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U Oregon: Introducing CMS to eLearning Neophytes

The University of Oregon has been named to Yahoo's list of "Most Wired Colleges and Universities" every year since the list's inception in 1996. By 1999, one third of UO's faculty had begun to use Web pages to supplement their classes. Another third were interested in using the Web to enhance their classes, but weren't sure how to get started. The last third feared that Web-enhanced instruction was a fad or that their teaching styles could not adopt to the online environment.

The challenge for UO was to satisfy all three groups of instructors as well as more than 16,000 undergraduate and graduate students by introducing an easy-to-use e-Education software platform and offering top-notch training and support so that faculty members, students, and administrators could learn about the benefits of e-Education and how to use the platform at the same time.

A committee of departments that provide support for faculty members using instructional technology at UO meets regularly, chaired by JQ Johnson, Academic Education Coordinator. In spring 1999, this group, the "Faculty Instructional Training Group" (FITT), concluded that UO needed to implement a course management system for general faculty use. Colleen Bell, Library Instruction Coordinator, experimented with several popular packages of e-Education software.

The software platform Bell, Johnson, and their committee chose was Blackboard, primarily for its ease of use and moderate learning curve,
two factors they believed would do the most to encourage reluctant faculty. The 1999-2000 academic year was an experimental year in which the FITT Center gradually introduced 50 Blackboard courses to the university. In July 2000, having introduced Blackboard's course management system to the university community, the Library adopted Blackboard as a standard library service.

Faculty members who need training in creating a course Web site can get it at the FITT Center, another library service for the faculty. Staffed by students, the FITT Center teaches faculty members how to use Blackboard most effectively in their courses.

UO educators cited two courses where the introduction of Blackboard resulted in an improvement in student performance and students' evaluations of the class. Blackboard was added to the class, "Introduction to Psychology," a large lecture course with minimal direct interaction between professor and students. Adding Blackboard gave students the chance to learn collaboratively, and to participate more actively in the learning process. The instructor easily added a variety of materials to the course Web site, including online discussion groups, self-assessments, and other materials that would otherwise be costly or cumbersome to provide to a large class.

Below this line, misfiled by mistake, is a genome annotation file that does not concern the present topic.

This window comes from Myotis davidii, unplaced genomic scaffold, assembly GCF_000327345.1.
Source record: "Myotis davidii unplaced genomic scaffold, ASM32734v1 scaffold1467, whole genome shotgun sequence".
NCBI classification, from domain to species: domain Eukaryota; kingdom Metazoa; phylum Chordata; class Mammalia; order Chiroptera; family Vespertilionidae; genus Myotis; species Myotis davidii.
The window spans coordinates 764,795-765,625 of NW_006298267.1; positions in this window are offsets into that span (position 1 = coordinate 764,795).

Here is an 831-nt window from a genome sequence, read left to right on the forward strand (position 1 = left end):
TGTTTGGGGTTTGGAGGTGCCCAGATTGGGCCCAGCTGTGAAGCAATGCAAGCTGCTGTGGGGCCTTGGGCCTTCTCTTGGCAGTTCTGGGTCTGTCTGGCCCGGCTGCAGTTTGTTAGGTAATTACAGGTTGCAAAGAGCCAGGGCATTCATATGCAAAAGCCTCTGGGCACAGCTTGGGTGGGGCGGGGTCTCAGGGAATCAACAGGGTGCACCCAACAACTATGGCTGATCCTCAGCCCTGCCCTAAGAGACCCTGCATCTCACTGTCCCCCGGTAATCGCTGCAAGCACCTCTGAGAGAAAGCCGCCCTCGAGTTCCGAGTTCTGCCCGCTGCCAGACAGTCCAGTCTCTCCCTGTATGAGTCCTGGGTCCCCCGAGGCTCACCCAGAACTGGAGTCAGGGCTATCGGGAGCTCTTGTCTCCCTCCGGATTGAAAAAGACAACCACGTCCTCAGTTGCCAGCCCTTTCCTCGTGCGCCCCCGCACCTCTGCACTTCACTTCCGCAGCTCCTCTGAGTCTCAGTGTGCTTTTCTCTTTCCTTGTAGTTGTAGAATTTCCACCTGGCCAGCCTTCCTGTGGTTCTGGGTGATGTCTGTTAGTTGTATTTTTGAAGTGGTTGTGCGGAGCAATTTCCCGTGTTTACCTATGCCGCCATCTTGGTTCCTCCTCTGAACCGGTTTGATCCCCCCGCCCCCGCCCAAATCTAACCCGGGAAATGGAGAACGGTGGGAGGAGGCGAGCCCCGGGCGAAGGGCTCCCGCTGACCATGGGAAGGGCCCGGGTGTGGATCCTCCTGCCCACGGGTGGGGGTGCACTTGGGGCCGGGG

Another, smaller class (32 students), called "Internet Information and Culture," was taught entirely online using Blackboard. Student evaluations were positive; many students cited the variety of communication tools as the best features of the platform. Bell said the experienced suggests that students appreciate the relative "safety and anonymity" of online communication.

Johnson offered the following advice to institutions beginning to explore course management systems:

First, faculty will drive the success of the platform on campus, so be sure to include them in the decision making process. Faculty ease of use may be the most important criterion to satisfy.

Second, software features change often - although having a checklist of desired features is useful, don't base the decision entirely on features.

Third, ask what are your institution's existing resources, and how well d'es your platform of choice use them? Purchasing a software platform only to find that your existing infrastructure can't support it leads to significant downtime and user frustration.

Fourth, he cost of implementing an e-Education solution is likely to be dominated not by hardware or software license costs but by staff costs, so choose an approach that yields benefits without unacceptable increases in staffing.

Lastly, ask what kind of support d'es the software company offer, and how stable is its business model?

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